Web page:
In the term sustainable intensification, much more weight is going to be given the term intensification as compared to the equal weight being given to the sustainable side.     (Garnett and Godfray 2012)

Case against intensification :

Why SI?

HOW TO MEASURE SUSTAINABLITY

NITROGEN USE? (Bos et al. 2013)

Studies on sustainable intensification

Clay, Reardon and Kangasniemi (Clay et al. 1998)studied the sustainable intensification in Rwanda where the traditional system of agriculture had become ineffective due to a substantial increase in the population. Their motivation for studying the agricultural system in Rwanda was that the farming there was mainly located on the slopes of the hill where the soil erosion as well as the loss of soil fertility was extremely high. Half of the productivity was lost due to land degradation. The authors took two paths to explore the intensification in Rwanda. The first path was ‘capital led intensification’ where the increase in investment and capital could possibly lead to better productivity and the second path was of ‘labour – led intensification’ where the farms were able to speed up the production process through more help. These two pathways have previously been described in Boserup (2005).

Their analysis included four regression equations in which the dependent variables were land conservation investment, non-labour inputs such as organic and chemical inputs as well as the land use erosivity. The land use erosivity is measured through a C value which when falls, indicates a fall in land erosion. All the depended variables were a function of five independent variables, financial and psychical incentive, risk, wealth and agro-socio-economic context.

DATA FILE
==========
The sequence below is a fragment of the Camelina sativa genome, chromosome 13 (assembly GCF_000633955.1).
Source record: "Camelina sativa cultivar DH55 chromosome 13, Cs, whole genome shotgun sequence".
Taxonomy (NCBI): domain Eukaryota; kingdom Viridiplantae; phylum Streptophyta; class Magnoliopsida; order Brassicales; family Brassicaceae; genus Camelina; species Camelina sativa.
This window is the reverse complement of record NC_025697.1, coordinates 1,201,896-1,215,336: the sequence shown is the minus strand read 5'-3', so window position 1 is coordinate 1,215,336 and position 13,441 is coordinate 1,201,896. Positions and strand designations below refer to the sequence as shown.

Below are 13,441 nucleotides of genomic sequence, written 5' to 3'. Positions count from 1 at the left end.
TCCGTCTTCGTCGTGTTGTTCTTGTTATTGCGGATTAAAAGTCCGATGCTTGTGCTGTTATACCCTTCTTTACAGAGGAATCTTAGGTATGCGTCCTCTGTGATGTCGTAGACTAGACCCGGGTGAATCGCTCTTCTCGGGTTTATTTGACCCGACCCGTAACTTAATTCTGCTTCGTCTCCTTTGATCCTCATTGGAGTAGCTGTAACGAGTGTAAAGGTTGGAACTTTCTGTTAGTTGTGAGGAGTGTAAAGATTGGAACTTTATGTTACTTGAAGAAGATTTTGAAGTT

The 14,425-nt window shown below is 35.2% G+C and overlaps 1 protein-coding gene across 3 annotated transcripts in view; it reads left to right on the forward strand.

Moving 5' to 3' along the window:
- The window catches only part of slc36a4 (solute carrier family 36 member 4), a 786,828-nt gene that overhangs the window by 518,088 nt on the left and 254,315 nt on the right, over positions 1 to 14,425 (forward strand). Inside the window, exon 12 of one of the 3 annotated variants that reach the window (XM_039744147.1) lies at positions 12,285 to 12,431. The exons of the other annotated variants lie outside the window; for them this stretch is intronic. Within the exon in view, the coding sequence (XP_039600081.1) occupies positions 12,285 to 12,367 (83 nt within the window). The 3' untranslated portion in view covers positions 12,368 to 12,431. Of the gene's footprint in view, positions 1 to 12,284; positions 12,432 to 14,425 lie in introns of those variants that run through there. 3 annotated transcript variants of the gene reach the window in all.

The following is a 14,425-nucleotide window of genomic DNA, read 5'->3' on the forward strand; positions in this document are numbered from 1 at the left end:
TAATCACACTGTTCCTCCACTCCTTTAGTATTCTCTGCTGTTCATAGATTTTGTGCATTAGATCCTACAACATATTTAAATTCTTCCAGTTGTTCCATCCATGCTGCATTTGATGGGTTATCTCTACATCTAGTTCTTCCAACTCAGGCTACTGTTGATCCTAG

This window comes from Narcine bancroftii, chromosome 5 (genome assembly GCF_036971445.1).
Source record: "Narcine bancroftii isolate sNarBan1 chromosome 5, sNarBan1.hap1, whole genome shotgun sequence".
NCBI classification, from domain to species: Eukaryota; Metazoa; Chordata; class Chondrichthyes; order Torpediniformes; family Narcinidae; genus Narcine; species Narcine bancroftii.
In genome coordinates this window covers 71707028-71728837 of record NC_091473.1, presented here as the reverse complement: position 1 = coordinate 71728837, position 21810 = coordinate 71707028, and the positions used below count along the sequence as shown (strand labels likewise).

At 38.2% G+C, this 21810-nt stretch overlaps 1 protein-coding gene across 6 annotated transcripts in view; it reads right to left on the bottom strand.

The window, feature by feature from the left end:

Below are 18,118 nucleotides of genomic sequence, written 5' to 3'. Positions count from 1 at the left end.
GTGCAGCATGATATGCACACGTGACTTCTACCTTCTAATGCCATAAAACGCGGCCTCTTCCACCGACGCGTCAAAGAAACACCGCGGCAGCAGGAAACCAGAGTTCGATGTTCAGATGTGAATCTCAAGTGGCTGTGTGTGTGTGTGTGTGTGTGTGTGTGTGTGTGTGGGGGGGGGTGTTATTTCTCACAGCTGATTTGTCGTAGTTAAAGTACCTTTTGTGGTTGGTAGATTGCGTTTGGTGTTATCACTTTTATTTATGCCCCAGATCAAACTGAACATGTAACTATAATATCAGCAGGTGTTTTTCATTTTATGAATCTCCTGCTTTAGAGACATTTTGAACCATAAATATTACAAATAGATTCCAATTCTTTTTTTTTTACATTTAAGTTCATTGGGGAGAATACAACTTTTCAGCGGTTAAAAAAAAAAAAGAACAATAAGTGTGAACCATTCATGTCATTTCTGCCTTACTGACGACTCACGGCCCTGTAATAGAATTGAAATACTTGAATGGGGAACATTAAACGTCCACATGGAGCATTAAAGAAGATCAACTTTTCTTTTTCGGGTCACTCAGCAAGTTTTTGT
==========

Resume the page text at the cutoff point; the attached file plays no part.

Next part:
The financial incentive to invest depended on the returns form agriculture or non-agriculture activities as well as the crop prices and transaction costs. The physical incentive to invest was effected by the size of the farm, the location of the farm, its age and the annual rainfall. The risk of investment entailed the price risk and the plot use right. The plot use right was measure as binary variable where the value of 0 was given to the farmers who owned the land and 1 to the ones who rented. The wealth was depended on the cash, livestock and land holding as well as the human capital.